Using lymphocyte densities in three regions in tumors from 168 cancer patients, we looked for the optimal number of clusters (1 to 12) to group the topography phenotypes. We used CD3+ and CD8+ cell densities separately and together. We used three clustering methods with three loss functions each. The vast majority of clustering runs converged on two clusters which mostly corresponded to high and low overall cell densities.

https://doi.org/10.7554/eLife.36967.008
Figure 2—figure supplement 5
Correlations between cell densities in different spatial compartments.

Pearson’s correlation coefficient is shown for all pairwise comparisons between cell densities in three spatial compartments in tumors from N = 144 cancer patients. Cell densities in the ‘inner invasive margin’ (MARG-500-IN) are highly correlated to cell densities in the ‘tumor core’ (TU-CORE) for all six immune cell types. The ‘outer invasive margin’ (MARG-500-OUT) is less well correlated to the other compartments. This provides a rationale to reduce the complexity of the data set and use only ‘MARG-500-OUT’ and ‘TU-CORE’ in further steps of the analysis.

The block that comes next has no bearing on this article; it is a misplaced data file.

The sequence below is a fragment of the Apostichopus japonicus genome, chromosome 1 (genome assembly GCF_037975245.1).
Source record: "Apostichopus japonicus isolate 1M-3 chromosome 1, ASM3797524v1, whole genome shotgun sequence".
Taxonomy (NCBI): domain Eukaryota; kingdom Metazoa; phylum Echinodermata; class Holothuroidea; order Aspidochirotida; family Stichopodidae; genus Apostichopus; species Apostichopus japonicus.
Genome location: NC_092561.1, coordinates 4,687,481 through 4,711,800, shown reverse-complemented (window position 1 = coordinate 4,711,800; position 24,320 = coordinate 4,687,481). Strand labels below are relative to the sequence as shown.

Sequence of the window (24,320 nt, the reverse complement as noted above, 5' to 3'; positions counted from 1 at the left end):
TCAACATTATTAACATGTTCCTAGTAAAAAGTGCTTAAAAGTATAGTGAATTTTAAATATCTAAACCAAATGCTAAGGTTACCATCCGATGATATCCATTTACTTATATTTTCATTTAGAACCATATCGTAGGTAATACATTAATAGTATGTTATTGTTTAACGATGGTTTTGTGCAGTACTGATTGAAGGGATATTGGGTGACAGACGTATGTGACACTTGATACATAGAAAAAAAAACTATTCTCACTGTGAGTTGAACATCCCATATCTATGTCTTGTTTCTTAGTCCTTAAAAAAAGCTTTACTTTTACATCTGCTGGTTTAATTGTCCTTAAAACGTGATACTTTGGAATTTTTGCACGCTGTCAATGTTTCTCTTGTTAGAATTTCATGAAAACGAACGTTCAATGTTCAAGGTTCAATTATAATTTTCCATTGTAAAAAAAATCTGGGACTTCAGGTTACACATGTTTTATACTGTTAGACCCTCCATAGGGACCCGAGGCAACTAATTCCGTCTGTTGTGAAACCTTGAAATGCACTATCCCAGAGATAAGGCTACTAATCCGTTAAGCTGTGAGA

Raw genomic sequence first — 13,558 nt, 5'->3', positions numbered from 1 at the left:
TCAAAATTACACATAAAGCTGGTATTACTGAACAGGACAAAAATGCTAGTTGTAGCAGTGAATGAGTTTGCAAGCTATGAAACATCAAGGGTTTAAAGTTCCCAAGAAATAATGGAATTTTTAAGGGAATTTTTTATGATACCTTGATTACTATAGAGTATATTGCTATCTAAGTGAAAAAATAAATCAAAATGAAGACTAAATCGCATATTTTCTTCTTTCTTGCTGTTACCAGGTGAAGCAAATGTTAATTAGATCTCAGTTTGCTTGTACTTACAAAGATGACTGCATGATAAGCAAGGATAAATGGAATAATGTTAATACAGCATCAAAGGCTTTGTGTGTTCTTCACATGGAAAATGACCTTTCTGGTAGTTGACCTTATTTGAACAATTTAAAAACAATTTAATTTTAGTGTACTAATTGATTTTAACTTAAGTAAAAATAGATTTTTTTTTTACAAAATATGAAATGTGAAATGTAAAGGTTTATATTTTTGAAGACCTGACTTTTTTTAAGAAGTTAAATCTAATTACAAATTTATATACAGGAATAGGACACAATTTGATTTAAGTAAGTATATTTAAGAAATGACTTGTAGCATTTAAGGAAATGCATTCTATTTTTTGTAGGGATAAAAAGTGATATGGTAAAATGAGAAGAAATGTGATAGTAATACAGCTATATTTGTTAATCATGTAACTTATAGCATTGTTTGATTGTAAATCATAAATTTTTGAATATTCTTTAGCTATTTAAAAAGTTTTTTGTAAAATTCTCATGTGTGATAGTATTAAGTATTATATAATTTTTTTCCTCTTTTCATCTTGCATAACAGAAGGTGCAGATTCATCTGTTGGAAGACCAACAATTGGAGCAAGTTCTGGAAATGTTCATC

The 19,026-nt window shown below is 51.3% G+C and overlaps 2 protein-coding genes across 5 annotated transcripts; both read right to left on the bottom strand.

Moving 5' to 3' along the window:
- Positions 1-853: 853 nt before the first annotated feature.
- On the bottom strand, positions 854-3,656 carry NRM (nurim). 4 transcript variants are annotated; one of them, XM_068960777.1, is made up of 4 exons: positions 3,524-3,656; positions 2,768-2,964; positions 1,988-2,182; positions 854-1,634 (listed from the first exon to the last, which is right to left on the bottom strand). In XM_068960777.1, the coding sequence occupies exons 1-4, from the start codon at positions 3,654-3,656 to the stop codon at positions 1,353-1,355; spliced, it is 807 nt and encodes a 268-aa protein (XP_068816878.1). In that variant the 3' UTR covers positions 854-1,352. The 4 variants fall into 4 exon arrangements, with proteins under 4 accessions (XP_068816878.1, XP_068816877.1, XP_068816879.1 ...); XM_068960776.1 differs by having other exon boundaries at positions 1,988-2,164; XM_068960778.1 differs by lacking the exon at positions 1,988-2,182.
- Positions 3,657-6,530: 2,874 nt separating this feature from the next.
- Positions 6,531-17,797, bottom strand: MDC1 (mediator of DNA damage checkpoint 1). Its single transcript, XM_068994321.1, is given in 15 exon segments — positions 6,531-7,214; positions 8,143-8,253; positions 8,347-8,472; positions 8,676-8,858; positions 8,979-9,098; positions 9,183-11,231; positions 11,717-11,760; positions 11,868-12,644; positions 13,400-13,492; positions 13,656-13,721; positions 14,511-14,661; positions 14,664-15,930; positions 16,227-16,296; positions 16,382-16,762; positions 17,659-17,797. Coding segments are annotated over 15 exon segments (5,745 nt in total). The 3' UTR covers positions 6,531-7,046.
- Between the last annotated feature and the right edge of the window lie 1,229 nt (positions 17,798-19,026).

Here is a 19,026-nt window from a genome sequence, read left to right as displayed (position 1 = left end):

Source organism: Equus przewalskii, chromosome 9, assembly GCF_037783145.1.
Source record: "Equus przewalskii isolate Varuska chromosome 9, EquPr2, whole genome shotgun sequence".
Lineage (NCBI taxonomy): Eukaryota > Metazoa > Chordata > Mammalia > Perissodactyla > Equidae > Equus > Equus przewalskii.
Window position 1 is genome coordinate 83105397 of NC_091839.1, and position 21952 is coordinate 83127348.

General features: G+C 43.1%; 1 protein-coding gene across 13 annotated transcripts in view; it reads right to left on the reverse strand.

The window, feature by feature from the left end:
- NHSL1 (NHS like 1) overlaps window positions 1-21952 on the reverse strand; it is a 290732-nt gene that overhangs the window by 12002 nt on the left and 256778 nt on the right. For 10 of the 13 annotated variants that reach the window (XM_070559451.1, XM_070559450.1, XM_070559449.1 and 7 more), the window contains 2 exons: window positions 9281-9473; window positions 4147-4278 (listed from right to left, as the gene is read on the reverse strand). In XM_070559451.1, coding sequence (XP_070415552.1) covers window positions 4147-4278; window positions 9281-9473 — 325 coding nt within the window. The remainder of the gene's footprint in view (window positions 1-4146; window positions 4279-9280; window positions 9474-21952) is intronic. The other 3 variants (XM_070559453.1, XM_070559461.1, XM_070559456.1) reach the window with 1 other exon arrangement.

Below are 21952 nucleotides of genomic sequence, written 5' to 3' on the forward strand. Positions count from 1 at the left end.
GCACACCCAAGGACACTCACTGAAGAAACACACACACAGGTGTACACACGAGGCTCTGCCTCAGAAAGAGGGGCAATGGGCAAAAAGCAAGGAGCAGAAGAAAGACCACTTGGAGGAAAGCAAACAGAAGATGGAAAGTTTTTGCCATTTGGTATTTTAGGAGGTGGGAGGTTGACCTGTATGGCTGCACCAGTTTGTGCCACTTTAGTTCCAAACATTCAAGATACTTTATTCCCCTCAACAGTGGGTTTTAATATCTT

https://doi.org/10.7554/eLife.36967.009
Distribution of immune topography phenotypes among different tumor types in the pan-cancer cohort.

Analysis for all six immune cell types (A–F) and for all analyzed tumor types (MEL = melanoma, LUAD = lung adeno, LUSC = lung squamous, BLCA = bladder, HNSC = head and neck squamous, STAD = stomach adeno, ESCA = esophageal squamous, COAD-PRI = colorectal primary, COAD-MET = colorectal liver metastasis, OV = ovarian). These data comprise all N = 965 tissue slides from N = 177 patients. MEL through HNSC are to some degree sensitive to approved immunotherapies and predominantly have ‘hot’ phenotypes for most immune cells. However, among these tumor types, different phenotypes for immunosuppressive immune cells (Foxp3+ regulatory T-cells [Tregs]) and CD163+ macrophages prevail.